I had high expectations of myself, becoming a parent.
I would only feed my daughter fresh organic produce.
She wouldn’t watch television.
We’d go outside, to the park or just for a walk, every day.
I would read her books every night.
We would start swimming lessons at 6 months.
The list is endless, really. Needless to say, I didn’t turn out to be the kind of mum I intended to be. I said as much to Stephen the other day, and he said… ‘No, you’re a better one. No one wants an uptight mum’. And it got me thinking.
Yes, sometimes I let my daughter eat processed food. She’s even been known to scoff down the occasional french fry. She watches quite a lot of television, actually (only ABC4Kids though. Hey, some of that stuff is really good!). Some days she never changes out of her pyjamas. We’ve only recently started reading books, because she won’t sit still long enough to get past the second page. Oh, and she rips the pages right off the spine as soon as she can get her hands on them. And we stopped going to swimming lessons, because Saturday mornings is not the best time to book them in.
Despite all these failings on my part, she is a healthy, happy, baby. She’s not fat (actually kind of the opposite), she’s never been seriously ill (touch wood), and she is almost always cheerful.
So maybe the trick to parenting is not to try too hard, after all. Maybe it’s ok to let them have toast for dinner some nights, or watch some extra tv when you’re rushed off your feet. Because if they do, it doesn’t undo the fact that you buy them soy cheese and organic formula, or that you use flannels instead of wipes, because wipes give them a nappy rash.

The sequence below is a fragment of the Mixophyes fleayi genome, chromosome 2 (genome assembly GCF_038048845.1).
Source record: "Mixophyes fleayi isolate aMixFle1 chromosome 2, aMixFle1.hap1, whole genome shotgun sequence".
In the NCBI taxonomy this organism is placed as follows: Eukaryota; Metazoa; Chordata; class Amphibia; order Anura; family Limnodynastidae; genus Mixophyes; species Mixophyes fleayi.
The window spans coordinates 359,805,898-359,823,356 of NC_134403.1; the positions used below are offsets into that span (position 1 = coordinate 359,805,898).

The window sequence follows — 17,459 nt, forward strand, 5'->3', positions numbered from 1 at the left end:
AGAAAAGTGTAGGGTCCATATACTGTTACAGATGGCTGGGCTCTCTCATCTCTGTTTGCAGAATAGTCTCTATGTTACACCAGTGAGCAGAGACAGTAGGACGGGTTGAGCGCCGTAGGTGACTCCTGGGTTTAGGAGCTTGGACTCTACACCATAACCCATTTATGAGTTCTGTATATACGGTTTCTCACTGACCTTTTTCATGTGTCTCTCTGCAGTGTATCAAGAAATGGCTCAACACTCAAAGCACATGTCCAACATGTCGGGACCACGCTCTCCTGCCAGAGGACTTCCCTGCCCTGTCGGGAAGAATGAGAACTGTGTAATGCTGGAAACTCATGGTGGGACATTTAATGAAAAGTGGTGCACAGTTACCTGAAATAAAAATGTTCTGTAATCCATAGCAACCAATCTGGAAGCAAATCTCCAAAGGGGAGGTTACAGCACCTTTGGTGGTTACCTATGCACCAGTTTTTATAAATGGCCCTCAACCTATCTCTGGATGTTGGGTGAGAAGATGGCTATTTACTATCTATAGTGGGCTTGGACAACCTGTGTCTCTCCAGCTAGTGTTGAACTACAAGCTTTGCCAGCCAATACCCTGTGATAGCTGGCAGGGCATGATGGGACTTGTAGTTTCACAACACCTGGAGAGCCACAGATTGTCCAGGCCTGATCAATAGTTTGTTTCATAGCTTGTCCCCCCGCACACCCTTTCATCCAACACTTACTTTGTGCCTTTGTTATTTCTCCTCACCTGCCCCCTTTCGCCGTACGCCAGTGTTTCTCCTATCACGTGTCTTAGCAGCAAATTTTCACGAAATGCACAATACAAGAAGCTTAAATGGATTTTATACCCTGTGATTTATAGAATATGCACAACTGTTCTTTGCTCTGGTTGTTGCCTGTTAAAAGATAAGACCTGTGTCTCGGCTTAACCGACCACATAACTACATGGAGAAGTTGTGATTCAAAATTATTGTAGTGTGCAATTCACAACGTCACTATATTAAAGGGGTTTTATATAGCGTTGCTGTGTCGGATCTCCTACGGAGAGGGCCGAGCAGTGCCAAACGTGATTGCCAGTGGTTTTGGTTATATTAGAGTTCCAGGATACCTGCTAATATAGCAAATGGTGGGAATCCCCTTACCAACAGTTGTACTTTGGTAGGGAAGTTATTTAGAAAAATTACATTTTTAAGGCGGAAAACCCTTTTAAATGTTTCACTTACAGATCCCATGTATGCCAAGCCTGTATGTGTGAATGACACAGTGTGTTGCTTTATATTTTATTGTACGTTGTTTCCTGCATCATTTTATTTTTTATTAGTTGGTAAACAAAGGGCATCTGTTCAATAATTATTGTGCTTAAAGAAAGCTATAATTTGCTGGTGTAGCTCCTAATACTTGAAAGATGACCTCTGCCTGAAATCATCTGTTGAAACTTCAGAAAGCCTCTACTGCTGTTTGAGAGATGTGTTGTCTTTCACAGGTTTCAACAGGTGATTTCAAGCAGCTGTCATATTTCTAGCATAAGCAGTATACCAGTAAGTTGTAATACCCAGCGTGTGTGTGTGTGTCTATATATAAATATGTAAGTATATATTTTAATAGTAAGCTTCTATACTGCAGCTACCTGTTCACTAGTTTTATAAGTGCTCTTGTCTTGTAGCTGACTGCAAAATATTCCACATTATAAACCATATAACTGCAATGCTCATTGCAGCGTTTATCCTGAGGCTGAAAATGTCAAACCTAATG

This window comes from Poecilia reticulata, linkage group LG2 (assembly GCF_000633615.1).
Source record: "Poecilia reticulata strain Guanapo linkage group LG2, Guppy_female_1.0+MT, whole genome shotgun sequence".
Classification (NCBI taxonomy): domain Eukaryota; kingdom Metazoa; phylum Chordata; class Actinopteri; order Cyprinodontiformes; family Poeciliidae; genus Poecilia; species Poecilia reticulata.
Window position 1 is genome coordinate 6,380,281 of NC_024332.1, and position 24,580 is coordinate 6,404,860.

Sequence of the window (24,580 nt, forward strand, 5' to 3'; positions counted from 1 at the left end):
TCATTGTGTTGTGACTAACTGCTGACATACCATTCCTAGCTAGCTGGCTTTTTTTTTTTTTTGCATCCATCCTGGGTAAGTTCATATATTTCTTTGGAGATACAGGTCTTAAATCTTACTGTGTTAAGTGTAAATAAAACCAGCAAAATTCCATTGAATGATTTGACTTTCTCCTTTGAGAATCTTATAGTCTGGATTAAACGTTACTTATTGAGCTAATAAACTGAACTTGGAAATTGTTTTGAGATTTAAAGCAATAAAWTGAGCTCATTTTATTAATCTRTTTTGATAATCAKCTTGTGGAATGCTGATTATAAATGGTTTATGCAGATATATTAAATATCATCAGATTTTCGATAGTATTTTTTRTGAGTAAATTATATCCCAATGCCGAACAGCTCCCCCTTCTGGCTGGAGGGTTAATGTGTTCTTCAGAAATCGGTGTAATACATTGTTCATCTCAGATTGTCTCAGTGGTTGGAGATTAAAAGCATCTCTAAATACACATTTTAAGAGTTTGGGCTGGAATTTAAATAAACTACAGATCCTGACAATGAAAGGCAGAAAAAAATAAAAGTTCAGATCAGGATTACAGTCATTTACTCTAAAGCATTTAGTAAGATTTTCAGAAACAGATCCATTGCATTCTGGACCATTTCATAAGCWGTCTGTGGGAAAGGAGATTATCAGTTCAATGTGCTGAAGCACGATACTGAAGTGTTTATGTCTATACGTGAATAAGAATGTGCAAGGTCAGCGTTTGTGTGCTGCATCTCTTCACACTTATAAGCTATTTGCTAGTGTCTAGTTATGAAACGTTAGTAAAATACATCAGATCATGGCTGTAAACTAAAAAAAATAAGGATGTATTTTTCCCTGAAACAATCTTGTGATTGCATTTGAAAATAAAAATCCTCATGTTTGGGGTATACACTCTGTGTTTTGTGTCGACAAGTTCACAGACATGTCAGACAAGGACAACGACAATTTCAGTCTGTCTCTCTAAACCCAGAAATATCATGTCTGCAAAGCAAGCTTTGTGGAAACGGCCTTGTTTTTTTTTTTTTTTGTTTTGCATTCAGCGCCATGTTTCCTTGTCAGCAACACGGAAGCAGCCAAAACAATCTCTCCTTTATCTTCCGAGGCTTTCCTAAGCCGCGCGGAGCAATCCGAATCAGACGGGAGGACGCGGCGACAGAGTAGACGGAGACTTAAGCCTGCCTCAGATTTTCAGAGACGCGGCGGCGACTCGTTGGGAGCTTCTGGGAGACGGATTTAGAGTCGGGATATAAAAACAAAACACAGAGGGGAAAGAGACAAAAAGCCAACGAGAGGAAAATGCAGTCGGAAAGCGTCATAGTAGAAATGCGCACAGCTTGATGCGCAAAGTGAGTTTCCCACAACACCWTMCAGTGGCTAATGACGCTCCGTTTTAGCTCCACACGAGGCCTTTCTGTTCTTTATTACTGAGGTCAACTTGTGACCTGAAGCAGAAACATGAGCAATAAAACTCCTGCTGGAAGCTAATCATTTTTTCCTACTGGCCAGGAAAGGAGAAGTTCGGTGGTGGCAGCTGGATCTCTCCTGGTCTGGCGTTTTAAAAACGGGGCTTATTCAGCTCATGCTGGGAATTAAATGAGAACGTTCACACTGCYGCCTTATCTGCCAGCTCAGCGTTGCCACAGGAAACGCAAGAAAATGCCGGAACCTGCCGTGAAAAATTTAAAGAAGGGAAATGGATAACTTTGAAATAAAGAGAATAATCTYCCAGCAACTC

I want my kids to always feel like they can tell me anything. I want them to feel like I take care of them, and keep their best interests at heart, without stifling them or dictating their lives. I want us to be close. In the interest of succeeding – I shall endeavour to relax. Most of the time.Read More
You sit down for a cup of tea/coffee during a child free moment, turn on the tv, and 10 minutes goes by before it occurs to you to change the channel from (insert cartoon/children’s program here).
You walk around the house singing nursery rhymes, rather than pop music.
You ‘pack’ your bag every time you leave the house – even if you’re just popping out to the shops. By yourself.
You get excited about bowel movements.
You sympathise with the parents of the screaming toddler at the supermarket, rather than pitying them.
Showering alone is no longer a right, but a privilege.
‘You’ time previously used for reading/painting toenails/napping is now used to do laundry/wash dishes/pick up toys. And you don’t mind.
The thought of travelling with children is no longer abhorrent. (I know, I was surprised too.)
You realise that despite the early mornings, snotty noses, endless whinging and even more endless (if that’s possible) poop – you not only love your child, but actually like them, and want to be around them. Weird, huh?Read More
My very first mother’s day is coming up on Sunday. I have to say, I’m really looking forward to it. What is it I’m looking forward to most? Is it the chance to appreciate my beautiful daughter and the fact that I brought her into the world? Maybe. Is it the opportunity to go out for brekky and get pressies? Probably. Either way, bring it on.